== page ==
The recipe – Having a recipe (program) is crucial for guidance and a way forward that can still be steered along the way, but it’s the dedications of day in and day out that leads to infinite possibilities, whether it’s to explore or to race, to lose weight or to prove others wrong, do it because YOU want to.

Be kind to yourself and don’t be afraid to give yourself a little bit more of the pie you’re baking – you must enjoy it too!

So… What are you doing with your 525 600 minutes this year? Go and make that delicious pie, the one your heart desires.

Jared Jordan

Super day with SupaPiet at Nelson Mandela Bay 70.3 on Sunday.

Posted by on 5:00 PM in Featured | 0 comments

Super day with SupaPiet at Nelson Mandela Bay 70.3 on Sunday.

 👇 BE INSPIRED AND KNOW THAT ANYTHING IS POSSIBLE:

👇

Not once was there any negativity, not an ounce of doubt, only the belief that anything is possible, regardless of limitations! We did a training swim last week and the determination I saw is something I’ve never seen or experienced in others, or myself! The limitations perceived are only in our own minds, often our own worst enemy. To only have shoulders, biceps muscles & basic wrist movement YET NO EXCUSES… Sure makes me shake my head in disbelief and eat humble pie.

👇

SupaPiet you are a role model in many ways & Im sure you must have positively influenced over 1000 athletes as they passed us and encouraged us on route, I bet they must have gotten strength & self belief that they too could achieve their goals!

👇

If you haven’t heard SupaPiets story, have a look on Youtube for a few videos or interviews, I’ve been fortunate to be at 2 of his pre-race talks with Team Tissink Triathlon and goose bump stuff for sure.

Ironman and 70.3 South Africa 2022

Posted by on 4:56 PM in Featured | 0 comments

Ironman and 70.3 South Africa 2022

Congratulations to everyone who took part this past weekend 🚴🏻‍♀️🏃‍♀️

Unfortunately, poor weather conditions meant no swim for our age-groupers and a very challenging bike leg which started in the cold and heavy rain.

Still exciting racing and some incredible achievements #ProudCoaches

Here are the results of our #TeamTissink athletes:

IMSA:

Genelle van der Riet – 🥇1st place – 9.50.21

Armin Brandle – 🥈2nd place – 13.41.39

Adele de la Rey – 🥉3rd place – 10.23.05

Jabu Mpengesi- 10th – 9.14.20

Yusuf Arendse – 14th – 9.14.41

Jono Stephen – 27th -10.08.29

Mark Alderman – 11th – 10.10.47

Damian Wooton – 38th – 10.38.20

Pauline Tunstead – 4th – 11.09.59

Natasha Boshoff – 12th -11.10.16

Gavin Biggs – 24th – 11.11.02

Louise Axon – 15th – 12.04.08

Corne Ras – 17th – 12.08.02

Ewerd Ras – 72nd – 12.08.03

Jacqui Bunge – 19th – 12.19.26

Jacques Joubert – 21st – 12.22.58

Catherine Sweetnam – 23rd – 13.07.27

Luzaan Potgieter – 9th – 13.39.36

Megan Alberts – 10th – 14.07.59

70.3

Antonelle Sapporta – 🥇1st – 4.24.23

Kelly Morton – 🥇1st – 4.37.21

Natalie Hagedom-Hansen – 🥈2nd – 4.43.51

Peter Gatang’i – 🥉3rd – 4.14.34

Roger Hooke – 🥉3rd – 4.46.20

Wesley White – 13th – 4.20.51

Lebohang Senti – 16th – 4.30.34

Andrew Moss – 9th – 4.36.20

Angela Knoetze – 10th – 5.00.02

Jordan le Clus – 11th – 5.05.55

Robyn Watermeyer – 15th – 5.23.31

Lindsay Dillon – 16th – 5.28.10

Ina van rensburg – 16th – 5.43.16

Robin Stock – 16th – 5.59.48

Deidre Renison – 22nd – 6.06.52

Ilze Swart – 30th – 6.10.07

Thuthu Songelwa – 24th – 6.14.57

Lara Kirchmann – 32nd – 6.16.59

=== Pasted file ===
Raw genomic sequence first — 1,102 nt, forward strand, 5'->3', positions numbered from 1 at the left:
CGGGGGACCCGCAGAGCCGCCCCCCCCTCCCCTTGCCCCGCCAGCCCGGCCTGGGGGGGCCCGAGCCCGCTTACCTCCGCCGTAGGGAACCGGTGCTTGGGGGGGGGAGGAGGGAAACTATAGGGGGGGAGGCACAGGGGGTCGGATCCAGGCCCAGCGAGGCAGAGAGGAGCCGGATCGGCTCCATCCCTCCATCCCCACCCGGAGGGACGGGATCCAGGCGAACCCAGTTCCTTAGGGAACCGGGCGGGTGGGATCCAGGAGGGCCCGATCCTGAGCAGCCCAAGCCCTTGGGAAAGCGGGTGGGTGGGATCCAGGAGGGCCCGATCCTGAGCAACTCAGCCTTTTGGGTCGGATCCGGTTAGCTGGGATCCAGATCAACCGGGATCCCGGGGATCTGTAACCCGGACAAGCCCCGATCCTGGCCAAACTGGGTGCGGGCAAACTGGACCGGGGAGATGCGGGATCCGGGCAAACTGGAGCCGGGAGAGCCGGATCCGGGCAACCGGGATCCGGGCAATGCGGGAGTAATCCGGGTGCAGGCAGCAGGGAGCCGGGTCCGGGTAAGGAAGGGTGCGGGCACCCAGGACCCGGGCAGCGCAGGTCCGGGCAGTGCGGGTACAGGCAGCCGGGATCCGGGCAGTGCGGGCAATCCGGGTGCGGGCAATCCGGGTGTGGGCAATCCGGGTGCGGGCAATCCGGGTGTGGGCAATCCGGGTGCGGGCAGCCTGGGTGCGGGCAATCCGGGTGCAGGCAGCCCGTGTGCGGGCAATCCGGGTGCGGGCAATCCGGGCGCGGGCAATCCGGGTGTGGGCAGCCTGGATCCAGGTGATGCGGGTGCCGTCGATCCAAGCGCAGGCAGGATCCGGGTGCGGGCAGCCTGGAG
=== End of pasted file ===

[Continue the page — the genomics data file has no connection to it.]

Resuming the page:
Nolukhanyo Madlingozi – 35th – 6.29.53

Sandy Stock – 14th – 6.38.02

Roger Muller – 74th – 6.40.12

Ironman African Championships 2021

Posted by on 8:50 AM in Featured | 0 comments

Ironman African Championships 2021

Team Tissink produced some outstanding results at the 2021 Ironman African Championships. Thanks to all the hard work and dedication put in by our athletes, we walked away with first prize in the TRICLUB rankings. Congratulations to everyone who took part!

Raynard Tissink – 🥇 M45-49 and 8th age-grouper overall

Kelly Van Der Toorn – 🥇 F45-49

Genelle Van Der Riet – 🥇 F50-54 and 9th age-grouper overall

Roger Hooke – 🥈 M60-64

Adele De La Rey – 🥉 F45-49

Jabu Mpengesi – 22nd M35-39

Yusuf Arendse – 36th M35-39

Willie Van Den Berg – 68th M35-39

Guy Crichton – 22nd M40-44

Ewerd Ras – 63rd M40-44

Andrew Moss – 14th M50-54

Mark Alderman – 16th M50-54

Gavin Biggs – 25th M50-54

Jacqui Bunge – 18th F35-39

Carika Burton – 6th F40-44

Cindy Williamson – 7th F40-44

Corne Ras – 16th F40-44

Thuthu Songelwa – 18th F40-44

Ina Van Rensburg – 20th F45-49

Catherine Sweetnam – 22nd F45-49

SA Duathlon Championships

Posted by on 8:01 AM in Featured | 0 comments

SA Duathlon Championships

The Team Tissink athletes produced some great results this past weekend at the SA Duathlon Champs

Congrats to all our athletes and everyone else who competed!!

LONG DISTANCE EVENT:

Raynard Tissink – 1st 45-49 and 1st overall

Jabu Mpengensi – 1st 35-39 and 3rd overall

Jacques Joubert – 1st 50-54

Andre Du Toit – 2nd 55 – 59

STANDARD DISTANCE EVENT:

Pauline Tunstead – 1st 50-54 and 2nd lady overall

Willie Van Den Berg – 1st 35-39

Roger Hooke – 1st 60-64

Ross Helliwell – 2nd 30-34

Ewerd Ras – 5th 40-44Sprint:Natasha Boshoff – 3rd 35-39

Minister Recognition Award

Posted by on 4:59 PM in Featured | 0 comments

Minister Recognition Award

Gauteng come out onto the streets Thursday afternoon to celebrate and cheer Team SA’s Olympic and Paralympic medalists. The celebrations continued at the Birchwood Hotel for the Minister’s Recognition of Excellence Awards! A wonderful evening of celebration for Pieter, Illse and Klein Piet du Preez with Coach Raynard and Coach Natalie at his side

All Rights Reserved. Copyright 2017 | Designed by Frenzy Designs